Robust service standards along the lines of that above can be very useful to a co-ordinating departmet. They would then flow into network design, service levels and then marketing. Adelaide excels here with it's 'Go Zone' buses where passengers are assured of a 15 min weekday/30 min evening and weekend frequency and wide operating spans and the service is marketed as a coherent network. And Brisbane has 'BUZ zones', offering services every 15 minutes until late at night. Instead of drawing from as many overseas cities, these concepts could have been proposed as practical, local and achieveable examples of effective service standards and marketing. Unfortunately, despite being raised in the body of the report, the need for genuine service standards did not make it into a conclusion, recommedation or summary of key points.

Now onto some specific points. All are fairly minor, but I can't resist mentioning them.

Page 4. Trams are ignored in the service comparison tables, presumably because other cities don't have anything matching it (although Sydney Buses could have been surveyed). In a survey this would tend to unfairly work against Melbourne bus frequencies since in other cities trams' purpose is performed by high-frequency bus routes (eg Adelaide's Go Zones').

Page 4. The report is correct in that 'Track Record' is not the place for train span and service frequency standards. However these are specified in the train operating contracts. Information from these could have been provided rather than the columns left blank. Again this make us look less favourable.

Page 7. The claim that Perth has a standard 15 minute train service might better have been qualified as only applying during the day (Monday - Sunday) with some minor exceptions. Perth's night trains run every 30 minutes - ie similar to Melbourne Monday - Saturday (Sunday some lines). Hence the report oversells Perth's night services, when they are better regarded as comparable to us.

Page 8. While Perth's 'late night' trains do run later than Melbourne, it should be noted that this is at the cost of frequency - every 60 minutes instead of ours every 30 minutes. A true comparison would also factor in trams and NightRider buses, which have seen substantial boosts lately.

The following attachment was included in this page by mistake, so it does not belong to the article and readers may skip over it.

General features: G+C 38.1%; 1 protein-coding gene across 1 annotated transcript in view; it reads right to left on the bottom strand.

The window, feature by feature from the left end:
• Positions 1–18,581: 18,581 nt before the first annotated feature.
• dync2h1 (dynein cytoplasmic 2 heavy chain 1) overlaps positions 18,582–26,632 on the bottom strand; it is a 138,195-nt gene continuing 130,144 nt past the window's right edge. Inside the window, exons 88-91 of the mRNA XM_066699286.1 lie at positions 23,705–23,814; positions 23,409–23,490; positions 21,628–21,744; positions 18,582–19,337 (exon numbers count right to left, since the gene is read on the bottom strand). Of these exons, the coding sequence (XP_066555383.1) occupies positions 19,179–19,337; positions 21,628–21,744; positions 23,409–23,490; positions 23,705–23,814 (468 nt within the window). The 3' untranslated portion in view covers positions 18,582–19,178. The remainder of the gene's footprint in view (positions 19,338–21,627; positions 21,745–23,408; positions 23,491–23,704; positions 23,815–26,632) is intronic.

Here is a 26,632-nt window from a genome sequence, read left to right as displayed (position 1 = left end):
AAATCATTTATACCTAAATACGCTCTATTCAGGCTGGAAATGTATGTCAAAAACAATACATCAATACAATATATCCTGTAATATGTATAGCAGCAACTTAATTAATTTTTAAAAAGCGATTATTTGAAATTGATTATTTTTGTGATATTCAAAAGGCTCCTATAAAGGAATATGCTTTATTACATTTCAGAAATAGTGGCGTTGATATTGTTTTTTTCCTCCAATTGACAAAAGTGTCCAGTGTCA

Page 9. The 10-20 minute evening train frequencies quoted for Melbourne are unrepresentative since they only apply to stations between the city and Footscray, Clifton Hill, Ringwood, Caulfield or Sandringham. Claiming a 30 minute average would have led to more robust findings. Claiming a wider range of peak frequencies such as 3-20 minutes would also have helped since the quoted 5-10 minute pm peak headway is only seen at a minority of stations.

Page 10. No Australian rail system beats Perth's consistent 15 minute daytime 7-day off-peak frequency, but nevertheless the claim is made that Melbourne performs better off-peak. If we were to make such a claim for Melbourne, it would have to be on a geographic and multimode basis, with trams included.

Thursday, January 01, 2009

Happy New Year!

Best wishes for 2009 to all readers and contributors.

Public transport was never far from the news with three major themes dominating the headlines in 2008. Major themes for the year were trains, ticketing and transport plans.

A patronage boom tested the limits of a fragile train system with longer trains and revised timetables providing some relief in 2008. Other ideas to 'ease the crush' included free 'early bird' travel, a short-lived bicycle ban and plans to remove seats from carriages to increase standing room.